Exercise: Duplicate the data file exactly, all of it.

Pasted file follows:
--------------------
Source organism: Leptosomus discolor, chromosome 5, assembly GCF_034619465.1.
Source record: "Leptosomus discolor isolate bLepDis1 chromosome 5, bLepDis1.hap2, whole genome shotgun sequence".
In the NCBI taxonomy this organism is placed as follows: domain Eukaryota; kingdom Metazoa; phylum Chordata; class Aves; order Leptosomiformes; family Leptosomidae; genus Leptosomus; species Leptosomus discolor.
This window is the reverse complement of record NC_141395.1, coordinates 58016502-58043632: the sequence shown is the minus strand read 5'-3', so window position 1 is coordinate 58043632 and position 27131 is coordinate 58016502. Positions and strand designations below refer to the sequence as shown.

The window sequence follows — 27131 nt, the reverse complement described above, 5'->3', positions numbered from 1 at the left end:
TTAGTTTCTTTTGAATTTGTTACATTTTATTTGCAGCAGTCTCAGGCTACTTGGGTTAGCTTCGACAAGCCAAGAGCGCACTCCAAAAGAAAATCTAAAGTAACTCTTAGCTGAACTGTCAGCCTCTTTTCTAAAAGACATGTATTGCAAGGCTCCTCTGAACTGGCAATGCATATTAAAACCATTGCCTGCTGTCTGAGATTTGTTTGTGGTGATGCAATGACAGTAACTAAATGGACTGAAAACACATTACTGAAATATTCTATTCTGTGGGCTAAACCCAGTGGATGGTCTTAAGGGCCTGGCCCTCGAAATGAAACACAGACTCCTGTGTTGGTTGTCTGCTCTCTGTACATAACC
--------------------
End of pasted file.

Source organism: Leptosomus discolor, chromosome 5, assembly GCF_034619465.1.
Source record: "Leptosomus discolor isolate bLepDis1 chromosome 5, bLepDis1.hap2, whole genome shotgun sequence".
In the NCBI taxonomy this organism is placed as follows: domain Eukaryota; kingdom Metazoa; phylum Chordata; class Aves; order Leptosomiformes; family Leptosomidae; genus Leptosomus; species Leptosomus discolor.
This window is the reverse complement of record NC_141395.1, coordinates 58016502-58043632: the sequence shown is the minus strand read 5'-3', so window position 1 is coordinate 58043632 and position 27131 is coordinate 58016502. Positions and strand designations below refer to the sequence as shown.

The window sequence follows — 27131 nt, the reverse complement described above, 5'->3', positions numbered from 1 at the left end:
TTAGTTTCTTTTGAATTTGTTACATTTTATTTGCAGCAGTCTCAGGCTACTTGGGTTAGCTTCGACAAGCCAAGAGCGCACTCCAAAAGAAAATCTAAAGTAACTCTTAGCTGAACTGTCAGCCTCTTTTCTAAAAGACATGTATTGCAAGGCTCCTCTGAACTGGCAATGCATATTAAAACCATTGCCTGCTGTCTGAGATTTGTTTGTGGTGATGCAATGACAGTAACTAAATGGACTGAAAACACATTACTGAAATATTCTATTCTGTGGGCTAAACCCAGTGGATGGTCTTAAGGGCCTGGCCCTCGAAATGAAACACAGACTCCTGTGTTGGTTGTCTGCTCTCTGTACATAACC